Development and Evaluation of CAHPS Questions to Assess the Impact of Health Information Technology on Patient Experiences with Ambulatory Care

Published in: Medical Care, v. 50, no. 11, suppl 3, Nov. 2012, p. S11-S19

Posted on RAND.org on October 29, 2012

by K McInnes, Julie A. Brown, Ron D. Hays, Patricia Gallagher, James D. Ralston, Mildred Hugh, Michael Kanter, Carl Serrato, Carol Cosenza, John Halamka, Lin Ding, Paul Cleary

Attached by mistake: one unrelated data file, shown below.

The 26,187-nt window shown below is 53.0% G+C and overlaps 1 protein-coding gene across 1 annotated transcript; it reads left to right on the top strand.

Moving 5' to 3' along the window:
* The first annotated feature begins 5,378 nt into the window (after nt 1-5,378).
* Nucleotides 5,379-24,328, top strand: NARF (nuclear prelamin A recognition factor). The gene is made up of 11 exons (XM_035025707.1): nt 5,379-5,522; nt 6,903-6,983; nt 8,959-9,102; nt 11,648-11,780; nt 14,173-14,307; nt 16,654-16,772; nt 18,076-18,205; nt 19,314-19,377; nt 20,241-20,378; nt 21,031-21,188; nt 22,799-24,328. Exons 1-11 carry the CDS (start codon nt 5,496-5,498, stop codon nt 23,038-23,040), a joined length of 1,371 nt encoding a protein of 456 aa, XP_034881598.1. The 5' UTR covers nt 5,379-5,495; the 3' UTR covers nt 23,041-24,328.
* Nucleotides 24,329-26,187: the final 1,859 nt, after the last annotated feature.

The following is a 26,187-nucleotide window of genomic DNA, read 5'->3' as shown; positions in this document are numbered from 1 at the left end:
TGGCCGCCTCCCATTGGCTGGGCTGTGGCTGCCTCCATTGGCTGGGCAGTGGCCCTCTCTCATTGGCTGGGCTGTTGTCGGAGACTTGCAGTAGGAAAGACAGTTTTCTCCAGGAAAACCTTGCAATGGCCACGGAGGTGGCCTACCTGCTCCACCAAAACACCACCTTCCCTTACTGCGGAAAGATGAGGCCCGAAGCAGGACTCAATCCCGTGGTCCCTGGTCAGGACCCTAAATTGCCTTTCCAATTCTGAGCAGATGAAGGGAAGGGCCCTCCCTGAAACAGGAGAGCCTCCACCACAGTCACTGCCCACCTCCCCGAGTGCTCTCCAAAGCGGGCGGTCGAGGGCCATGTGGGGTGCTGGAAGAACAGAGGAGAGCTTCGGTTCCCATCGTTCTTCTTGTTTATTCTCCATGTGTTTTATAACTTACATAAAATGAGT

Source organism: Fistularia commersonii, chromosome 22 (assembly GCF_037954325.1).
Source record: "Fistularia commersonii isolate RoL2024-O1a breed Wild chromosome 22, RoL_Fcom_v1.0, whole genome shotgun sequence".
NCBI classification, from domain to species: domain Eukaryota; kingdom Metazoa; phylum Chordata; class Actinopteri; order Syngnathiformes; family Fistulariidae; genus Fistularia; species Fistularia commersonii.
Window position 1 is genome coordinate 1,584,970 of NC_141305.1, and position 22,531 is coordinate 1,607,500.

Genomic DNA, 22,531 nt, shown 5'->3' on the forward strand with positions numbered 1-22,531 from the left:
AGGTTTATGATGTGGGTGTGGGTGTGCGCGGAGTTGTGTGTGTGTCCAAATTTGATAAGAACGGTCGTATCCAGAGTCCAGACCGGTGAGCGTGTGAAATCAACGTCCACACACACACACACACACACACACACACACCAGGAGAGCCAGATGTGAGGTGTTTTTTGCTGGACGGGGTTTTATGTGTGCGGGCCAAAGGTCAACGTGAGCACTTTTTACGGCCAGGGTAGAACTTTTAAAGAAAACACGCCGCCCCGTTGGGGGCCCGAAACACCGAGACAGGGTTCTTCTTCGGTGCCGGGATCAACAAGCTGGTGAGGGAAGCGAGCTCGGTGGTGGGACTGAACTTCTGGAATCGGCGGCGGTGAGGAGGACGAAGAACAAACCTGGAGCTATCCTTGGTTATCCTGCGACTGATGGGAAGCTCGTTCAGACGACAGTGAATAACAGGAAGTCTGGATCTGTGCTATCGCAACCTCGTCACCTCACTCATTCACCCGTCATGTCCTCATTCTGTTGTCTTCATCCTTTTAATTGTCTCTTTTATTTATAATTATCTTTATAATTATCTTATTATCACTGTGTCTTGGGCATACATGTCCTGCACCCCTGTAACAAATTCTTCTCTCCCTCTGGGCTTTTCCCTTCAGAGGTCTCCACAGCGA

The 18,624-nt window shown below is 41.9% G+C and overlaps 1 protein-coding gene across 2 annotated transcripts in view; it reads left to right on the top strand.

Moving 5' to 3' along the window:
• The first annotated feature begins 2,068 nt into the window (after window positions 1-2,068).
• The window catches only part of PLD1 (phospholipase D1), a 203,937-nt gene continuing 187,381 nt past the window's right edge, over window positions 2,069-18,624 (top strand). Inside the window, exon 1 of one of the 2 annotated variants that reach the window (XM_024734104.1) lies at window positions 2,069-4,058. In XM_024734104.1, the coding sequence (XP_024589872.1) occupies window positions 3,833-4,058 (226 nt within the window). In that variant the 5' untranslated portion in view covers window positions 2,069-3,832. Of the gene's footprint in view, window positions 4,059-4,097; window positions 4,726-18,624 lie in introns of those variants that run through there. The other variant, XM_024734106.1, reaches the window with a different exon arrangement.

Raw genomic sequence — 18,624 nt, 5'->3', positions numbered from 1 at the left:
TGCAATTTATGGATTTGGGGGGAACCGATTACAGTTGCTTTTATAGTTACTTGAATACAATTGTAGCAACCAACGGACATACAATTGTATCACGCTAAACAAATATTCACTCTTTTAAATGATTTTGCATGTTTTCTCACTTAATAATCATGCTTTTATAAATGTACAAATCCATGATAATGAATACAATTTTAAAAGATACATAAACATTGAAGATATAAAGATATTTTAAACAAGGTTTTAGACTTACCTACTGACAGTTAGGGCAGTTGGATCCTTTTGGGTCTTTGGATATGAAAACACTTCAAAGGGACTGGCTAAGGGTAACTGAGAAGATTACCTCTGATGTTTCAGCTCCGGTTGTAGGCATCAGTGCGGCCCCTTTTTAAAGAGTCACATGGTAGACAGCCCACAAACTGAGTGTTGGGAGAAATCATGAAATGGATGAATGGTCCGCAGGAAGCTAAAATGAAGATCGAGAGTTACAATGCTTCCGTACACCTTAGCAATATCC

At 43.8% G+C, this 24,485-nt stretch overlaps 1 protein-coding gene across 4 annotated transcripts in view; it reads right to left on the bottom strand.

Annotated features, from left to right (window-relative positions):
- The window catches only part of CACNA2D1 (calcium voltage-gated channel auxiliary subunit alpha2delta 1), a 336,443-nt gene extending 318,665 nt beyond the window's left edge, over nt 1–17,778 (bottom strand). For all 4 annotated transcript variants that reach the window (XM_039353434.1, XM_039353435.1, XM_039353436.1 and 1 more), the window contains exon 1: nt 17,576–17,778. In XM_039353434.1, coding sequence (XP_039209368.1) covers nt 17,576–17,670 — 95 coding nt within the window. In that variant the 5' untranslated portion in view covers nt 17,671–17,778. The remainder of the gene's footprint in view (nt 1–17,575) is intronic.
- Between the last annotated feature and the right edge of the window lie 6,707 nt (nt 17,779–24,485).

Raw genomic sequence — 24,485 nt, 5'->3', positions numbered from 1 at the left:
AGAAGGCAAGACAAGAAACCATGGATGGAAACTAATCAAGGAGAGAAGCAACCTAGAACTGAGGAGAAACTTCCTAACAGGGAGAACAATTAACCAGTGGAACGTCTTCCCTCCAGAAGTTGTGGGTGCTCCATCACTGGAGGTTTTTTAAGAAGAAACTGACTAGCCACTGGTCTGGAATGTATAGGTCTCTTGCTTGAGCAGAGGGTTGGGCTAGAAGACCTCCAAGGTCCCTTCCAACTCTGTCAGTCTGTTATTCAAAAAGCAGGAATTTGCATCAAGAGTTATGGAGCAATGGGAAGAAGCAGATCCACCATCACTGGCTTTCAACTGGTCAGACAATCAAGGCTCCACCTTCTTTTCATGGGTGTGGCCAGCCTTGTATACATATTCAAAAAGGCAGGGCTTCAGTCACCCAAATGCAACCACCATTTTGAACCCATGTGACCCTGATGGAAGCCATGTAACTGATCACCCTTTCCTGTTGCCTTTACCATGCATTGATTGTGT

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BACKGROUND: Little is known about whether health information technology (HIT) affects patient experiences with health care. OBJECTIVE: To develop HIT questions that assess patients care experiences not evaluated by existing ambulatory Consumer Assessment of Health Plans and Systems (CAHPS) measures. RESEARCH DESIGN: We reviewed published articles and conducted focus groups and cognitive testing to develop survey questions. We collected data, using mail and the internet, from patients of 69 physicians receiving care at an academic medical center and 2 regional integrated delivery systems in late 2009 and 2010. We evaluated questions and scales about HIT using factor analysis, item-scale correlations, and reliability (internal consistency and physician-level) estimates. RESULTS: We found support for 3 HIT composites: doctor use of computer (2 items), e-mail (2 items), and helpfulness of provider's website (4 items). Corrected item-scale correlations were 0.37 for the 2 doctor use of computer items and 0.71 for the 2 e-mail items, and ranged from 0.50 to 0.60 for the provider's website items. Cronbach α was high for e-mail (0.83) and provider's website (0.75), but only 0.54 for doctor use of computer. As few as 50 responses per physician would yield reliability of 0.70 for e-mail and provider's website. Two HIT composites, doctor use of computer (P<0.001) and provider's website (P=0.02), were independent predictors of overall ratings of doctors. CONCLUSIONS: New CAHPS HIT items were identified that measure aspects of patient experiences not assessed by the CAHPS C&G 1.0 survey.

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